[…] "The armed forces must follow the banner, the direction and the will of the Party at all times and under any circumstances." Xi noted, saying that the principle is an irreversible truth that the CPC has attained in struggles of blood and fire. [Source]

CCTV’s broadcast of the speech included a brief glimpse of Xi’s teleprompter screen, showing the character 岿 kuī (from 岿然 kuīrán, meaning "towering" or "lofty") annotated with pinyin in an apparent effort to avoid an embarrassing stumble or misreading. At last year’s G20 summit in Hangzhou, Xi misread "be lenient to farmers" as "loosen clothing," prompting online hilarity and fueling scorn in some quarters about his level of education.

The Guardian’s Tom Phillips presented a range of responses to Xi’s rhetoric in a pair of reports:

Observers say Xi’s emphatic calls for obedience are part of a push to shore up his political position ahead of the 19th Communist party congress this autumn.

“What he is saying, technically, is nothing new. The PLA has always been the military wing of the Communist party,” said Steve Tsang, the head of the Soas China Institute.

“But it is blatantly obvious to everybody within the party that this emphasis on loyalty to the party – which doesn’t need to be emphasised since it has always been the case – is sending a message that he now has the military fully under his control and that they are loyal to the leadership, of which he is the core.”

“It’s a signal to the rest of the establishment: ‘I’m building up momentum … there is no reason for anyone to get hurt. Just be good party members and support your leadership.’” [Source]

The ordering of flags was not the only recent protocol departure emphasizing Xi’s central role. From Charlotte Gao at The Diplomat:

As The Diplomat noted regarding the Hong Kong’s military parade, held on June 30, the previous tradition in such military parades was that the CMC chairman would shout “Greetings, comrades!” to the troops and the troops would shout “Greetings, leader!” in return. Yet at the Hong Kong military parade, the protocol was slightly changed, rather unprecedentedly. Instead of shouting “Greetings, leader!” the comrades shouted “Greetings, chairman!” to Xi.

At that time, it was still unclear if the unusual change of wording was specifically designed for the Hong Kong parade or not. Now we know that it’s a more long-term change, as the troops in the Army Day Parade also shouted “Greetings, chairman!” to Xi.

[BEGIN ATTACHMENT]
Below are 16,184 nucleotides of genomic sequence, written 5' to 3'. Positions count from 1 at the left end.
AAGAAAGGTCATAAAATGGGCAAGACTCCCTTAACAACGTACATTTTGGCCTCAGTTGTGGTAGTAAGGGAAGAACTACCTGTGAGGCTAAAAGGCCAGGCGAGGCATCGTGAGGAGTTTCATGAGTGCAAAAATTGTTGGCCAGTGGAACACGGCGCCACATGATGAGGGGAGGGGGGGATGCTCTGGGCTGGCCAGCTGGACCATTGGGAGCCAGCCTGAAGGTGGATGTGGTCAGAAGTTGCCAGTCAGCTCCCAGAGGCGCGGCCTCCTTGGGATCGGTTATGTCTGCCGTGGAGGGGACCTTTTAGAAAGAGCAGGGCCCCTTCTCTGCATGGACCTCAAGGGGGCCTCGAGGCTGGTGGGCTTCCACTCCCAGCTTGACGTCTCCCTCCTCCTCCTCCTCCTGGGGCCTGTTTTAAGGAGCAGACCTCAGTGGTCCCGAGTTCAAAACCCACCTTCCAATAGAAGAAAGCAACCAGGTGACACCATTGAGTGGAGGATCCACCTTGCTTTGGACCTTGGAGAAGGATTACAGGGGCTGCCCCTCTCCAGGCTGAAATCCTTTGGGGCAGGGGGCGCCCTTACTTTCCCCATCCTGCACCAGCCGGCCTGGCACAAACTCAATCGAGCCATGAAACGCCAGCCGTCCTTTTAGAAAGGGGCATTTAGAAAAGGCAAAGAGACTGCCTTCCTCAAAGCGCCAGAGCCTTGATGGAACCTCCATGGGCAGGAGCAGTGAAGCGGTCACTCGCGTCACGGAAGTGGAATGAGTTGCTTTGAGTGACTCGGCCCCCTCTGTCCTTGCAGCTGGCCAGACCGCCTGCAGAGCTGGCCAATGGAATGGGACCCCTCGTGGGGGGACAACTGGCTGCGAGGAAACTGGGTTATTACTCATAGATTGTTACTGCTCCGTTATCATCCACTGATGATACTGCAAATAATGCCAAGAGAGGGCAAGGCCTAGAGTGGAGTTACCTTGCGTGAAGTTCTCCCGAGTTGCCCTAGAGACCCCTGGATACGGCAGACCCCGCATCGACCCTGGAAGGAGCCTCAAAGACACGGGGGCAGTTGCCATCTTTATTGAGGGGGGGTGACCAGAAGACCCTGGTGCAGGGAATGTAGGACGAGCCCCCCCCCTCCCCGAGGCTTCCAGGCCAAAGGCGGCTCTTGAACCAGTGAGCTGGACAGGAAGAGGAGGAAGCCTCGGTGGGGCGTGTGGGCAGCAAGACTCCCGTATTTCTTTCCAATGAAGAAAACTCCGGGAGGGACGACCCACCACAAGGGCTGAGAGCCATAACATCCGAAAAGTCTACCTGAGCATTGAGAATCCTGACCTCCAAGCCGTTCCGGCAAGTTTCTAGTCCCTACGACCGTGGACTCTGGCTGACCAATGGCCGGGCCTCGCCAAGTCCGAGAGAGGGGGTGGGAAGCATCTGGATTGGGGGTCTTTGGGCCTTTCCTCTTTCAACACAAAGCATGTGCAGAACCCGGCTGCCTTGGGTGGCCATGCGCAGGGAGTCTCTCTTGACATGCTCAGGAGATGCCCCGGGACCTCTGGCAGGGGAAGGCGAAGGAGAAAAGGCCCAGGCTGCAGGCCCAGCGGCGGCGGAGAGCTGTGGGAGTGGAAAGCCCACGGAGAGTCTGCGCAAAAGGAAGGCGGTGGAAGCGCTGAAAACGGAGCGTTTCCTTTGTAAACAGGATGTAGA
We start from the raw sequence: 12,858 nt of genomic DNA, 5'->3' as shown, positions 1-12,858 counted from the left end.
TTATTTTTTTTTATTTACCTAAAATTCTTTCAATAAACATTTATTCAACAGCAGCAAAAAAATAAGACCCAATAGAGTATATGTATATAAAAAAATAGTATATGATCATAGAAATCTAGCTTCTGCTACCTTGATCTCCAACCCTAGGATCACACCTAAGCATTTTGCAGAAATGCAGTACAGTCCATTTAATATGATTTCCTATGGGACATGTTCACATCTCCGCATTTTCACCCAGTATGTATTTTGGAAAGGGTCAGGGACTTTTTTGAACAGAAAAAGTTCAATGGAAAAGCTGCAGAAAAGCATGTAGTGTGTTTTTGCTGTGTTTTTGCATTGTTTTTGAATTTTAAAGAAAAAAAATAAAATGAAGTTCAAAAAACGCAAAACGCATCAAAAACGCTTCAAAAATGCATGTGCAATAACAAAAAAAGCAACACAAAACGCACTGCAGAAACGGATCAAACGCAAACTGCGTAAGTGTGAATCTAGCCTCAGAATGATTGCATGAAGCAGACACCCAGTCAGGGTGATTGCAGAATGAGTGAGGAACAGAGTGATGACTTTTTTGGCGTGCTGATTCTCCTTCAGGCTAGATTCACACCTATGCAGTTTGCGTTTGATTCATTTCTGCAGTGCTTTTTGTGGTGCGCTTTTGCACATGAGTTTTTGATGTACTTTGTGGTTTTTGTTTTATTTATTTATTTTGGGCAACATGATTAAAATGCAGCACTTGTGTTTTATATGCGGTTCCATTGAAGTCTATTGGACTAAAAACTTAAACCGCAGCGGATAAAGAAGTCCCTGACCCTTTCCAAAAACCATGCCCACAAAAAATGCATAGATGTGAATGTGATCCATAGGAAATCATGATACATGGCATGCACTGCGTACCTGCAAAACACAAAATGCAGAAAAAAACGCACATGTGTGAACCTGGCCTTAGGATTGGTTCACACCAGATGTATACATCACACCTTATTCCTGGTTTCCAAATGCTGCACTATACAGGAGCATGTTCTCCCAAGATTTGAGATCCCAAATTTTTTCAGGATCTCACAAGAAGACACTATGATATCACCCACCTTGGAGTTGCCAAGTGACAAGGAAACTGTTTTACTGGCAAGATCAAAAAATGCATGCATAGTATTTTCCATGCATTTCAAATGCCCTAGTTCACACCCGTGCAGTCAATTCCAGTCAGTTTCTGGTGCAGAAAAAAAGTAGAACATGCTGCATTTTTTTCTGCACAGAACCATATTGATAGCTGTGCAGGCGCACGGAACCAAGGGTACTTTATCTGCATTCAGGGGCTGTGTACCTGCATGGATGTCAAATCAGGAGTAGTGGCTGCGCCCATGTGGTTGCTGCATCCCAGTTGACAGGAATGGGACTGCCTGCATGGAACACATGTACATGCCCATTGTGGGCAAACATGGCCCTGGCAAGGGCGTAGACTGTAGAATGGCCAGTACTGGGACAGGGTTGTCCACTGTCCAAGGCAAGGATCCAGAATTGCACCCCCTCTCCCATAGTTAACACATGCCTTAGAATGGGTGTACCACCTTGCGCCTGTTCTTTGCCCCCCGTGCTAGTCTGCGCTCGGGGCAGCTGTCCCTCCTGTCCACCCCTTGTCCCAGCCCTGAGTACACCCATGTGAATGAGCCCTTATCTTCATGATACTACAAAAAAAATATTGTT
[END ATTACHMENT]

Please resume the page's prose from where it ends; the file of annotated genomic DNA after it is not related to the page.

In this case, the Hong Kong commentator Ma Dingsheng’s analysis during the Hong Kong’s military parade is proved right: “‘Chairman’ demonstrated Xi’s paramount status, since there are many ‘leaders,’ but only one ‘chairman.’” [Source]

FreeWeibo again indicates some censorship of comments on the change.

Almost exactly a year ago, the Organizing Committee of the Rio Olympics apologized for the non-standard display of China’s national flag. In that case, too, the breach concerned the Party’s central role: the organizers used a flawed flag on which the four smaller stars, representing the people, were oriented horizontally, instead of being correctly rotated to face the larger one, which stands for the CCP. Sixty-four percent of respondents to an online poll by the nationalist-leaning Global Times interpreted the error as a deliberate insult.

The flag’s precise geometry is defined in the 1990 law, which also specifies situations in which the flag must (e.g. at Tiananmen, and in weekly school flag-raising ceremonies), and may not (e.g. in ads, or at private funerals) be displayed. The law also allows detentions of up to 15 days for "relatively minor" cases of "publicly and wilfully burning, mutilating, scrawling on, defiling or trampling upon it." Similar protections are now planned for China’s national anthem, potentially banning its use at funerals and providing for similar punishment for those who "desecrate" it with modifications such as satirical lyrics. China Media Project’s David Bandurski wrote about the anthem’s history and its incongruity with these proposed restrictions at Quartz last month.